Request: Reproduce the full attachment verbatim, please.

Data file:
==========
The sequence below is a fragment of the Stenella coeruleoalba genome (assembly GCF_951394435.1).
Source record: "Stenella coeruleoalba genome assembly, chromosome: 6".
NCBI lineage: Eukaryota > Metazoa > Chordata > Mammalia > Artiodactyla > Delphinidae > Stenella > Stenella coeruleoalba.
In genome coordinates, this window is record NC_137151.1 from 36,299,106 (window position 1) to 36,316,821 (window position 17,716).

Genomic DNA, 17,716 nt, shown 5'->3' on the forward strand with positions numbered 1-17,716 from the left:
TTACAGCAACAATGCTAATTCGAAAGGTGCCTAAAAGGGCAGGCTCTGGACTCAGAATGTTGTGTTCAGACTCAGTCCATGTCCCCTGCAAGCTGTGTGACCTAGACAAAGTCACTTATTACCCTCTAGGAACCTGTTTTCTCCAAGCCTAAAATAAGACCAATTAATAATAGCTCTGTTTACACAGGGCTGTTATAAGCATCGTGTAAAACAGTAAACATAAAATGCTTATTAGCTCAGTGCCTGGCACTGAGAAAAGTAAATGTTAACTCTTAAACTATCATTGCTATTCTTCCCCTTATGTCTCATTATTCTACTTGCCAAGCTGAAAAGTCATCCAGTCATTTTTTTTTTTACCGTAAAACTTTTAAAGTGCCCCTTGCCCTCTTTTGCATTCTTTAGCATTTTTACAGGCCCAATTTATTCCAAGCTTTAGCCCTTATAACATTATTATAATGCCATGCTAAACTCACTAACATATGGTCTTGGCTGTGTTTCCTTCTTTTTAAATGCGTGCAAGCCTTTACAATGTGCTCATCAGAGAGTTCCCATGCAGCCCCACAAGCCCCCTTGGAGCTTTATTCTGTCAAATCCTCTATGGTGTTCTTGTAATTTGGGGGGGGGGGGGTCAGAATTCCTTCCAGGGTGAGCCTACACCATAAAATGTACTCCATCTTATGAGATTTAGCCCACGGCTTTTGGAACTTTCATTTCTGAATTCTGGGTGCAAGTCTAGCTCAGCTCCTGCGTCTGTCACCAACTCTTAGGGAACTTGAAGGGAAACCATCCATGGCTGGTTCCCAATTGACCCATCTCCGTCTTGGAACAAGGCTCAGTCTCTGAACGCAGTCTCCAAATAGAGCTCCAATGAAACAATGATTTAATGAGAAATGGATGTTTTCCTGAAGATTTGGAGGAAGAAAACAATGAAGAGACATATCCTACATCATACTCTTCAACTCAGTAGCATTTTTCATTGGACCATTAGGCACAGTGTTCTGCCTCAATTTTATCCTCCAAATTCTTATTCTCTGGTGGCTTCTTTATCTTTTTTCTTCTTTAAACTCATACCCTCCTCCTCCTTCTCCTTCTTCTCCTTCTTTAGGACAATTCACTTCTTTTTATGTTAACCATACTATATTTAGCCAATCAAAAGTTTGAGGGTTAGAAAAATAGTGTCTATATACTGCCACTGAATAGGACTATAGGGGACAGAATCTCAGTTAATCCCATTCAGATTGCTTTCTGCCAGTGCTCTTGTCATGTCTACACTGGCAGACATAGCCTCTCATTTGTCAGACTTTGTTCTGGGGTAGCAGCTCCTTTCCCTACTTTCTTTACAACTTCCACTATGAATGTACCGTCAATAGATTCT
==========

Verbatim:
The sequence below is a fragment of the Stenella coeruleoalba genome (assembly GCF_951394435.1).
Source record: "Stenella coeruleoalba genome assembly, chromosome: 6".
NCBI lineage: Eukaryota > Metazoa > Chordata > Mammalia > Artiodactyla > Delphinidae > Stenella > Stenella coeruleoalba.
In genome coordinates, this window is record NC_137151.1 from 36,299,106 (window position 1) to 36,316,821 (window position 17,716).

Genomic DNA, 17,716 nt, shown 5'->3' on the forward strand with positions numbered 1-17,716 from the left:
TTACAGCAACAATGCTAATTCGAAAGGTGCCTAAAAGGGCAGGCTCTGGACTCAGAATGTTGTGTTCAGACTCAGTCCATGTCCCCTGCAAGCTGTGTGACCTAGACAAAGTCACTTATTACCCTCTAGGAACCTGTTTTCTCCAAGCCTAAAATAAGACCAATTAATAATAGCTCTGTTTACACAGGGCTGTTATAAGCATCGTGTAAAACAGTAAACATAAAATGCTTATTAGCTCAGTGCCTGGCACTGAGAAAAGTAAATGTTAACTCTTAAACTATCATTGCTATTCTTCCCCTTATGTCTCATTATTCTACTTGCCAAGCTGAAAAGTCATCCAGTCATTTTTTTTTTTACCGTAAAACTTTTAAAGTGCCCCTTGCCCTCTTTTGCATTCTTTAGCATTTTTACAGGCCCAATTTATTCCAAGCTTTAGCCCTTATAACATTATTATAATGCCATGCTAAACTCACTAACATATGGTCTTGGCTGTGTTTCCTTCTTTTTAAATGCGTGCAAGCCTTTACAATGTGCTCATCAGAGAGTTCCCATGCAGCCCCACAAGCCCCCTTGGAGCTTTATTCTGTCAAATCCTCTATGGTGTTCTTGTAATTTGGGGGGGGGGGGGTCAGAATTCCTTCCAGGGTGAGCCTACACCATAAAATGTACTCCATCTTATGAGATTTAGCCCACGGCTTTTGGAACTTTCATTTCTGAATTCTGGGTGCAAGTCTAGCTCAGCTCCTGCGTCTGTCACCAACTCTTAGGGAACTTGAAGGGAAACCATCCATGGCTGGTTCCCAATTGACCCATCTCCGTCTTGGAACAAGGCTCAGTCTCTGAACGCAGTCTCCAAATAGAGCTCCAATGAAACAATGATTTAATGAGAAATGGATGTTTTCCTGAAGATTTGGAGGAAGAAAACAATGAAGAGACATATCCTACATCATACTCTTCAACTCAGTAGCATTTTTCATTGGACCATTAGGCACAGTGTTCTGCCTCAATTTTATCCTCCAAATTCTTATTCTCTGGTGGCTTCTTTATCTTTTTTCTTCTTTAAACTCATACCCTCCTCCTCCTTCTCCTTCTTCTCCTTCTTTAGGACAATTCACTTCTTTTTATGTTAACCATACTATATTTAGCCAATCAAAAGTTTGAGGGTTAGAAAAATAGTGTCTATATACTGCCACTGAATAGGACTATAGGGGACAGAATCTCAGTTAATCCCATTCAGATTGCTTTCTGCCAGTGCTCTTGTCATGTCTACACTGGCAGACATAGCCTCTCATTTGTCAGACTTTGTTCTGGGGTAGCAGCTCCTTTCCCTACTTTCTTTACAACTTCCACTATGAATGTACCGTCAATAGATTCT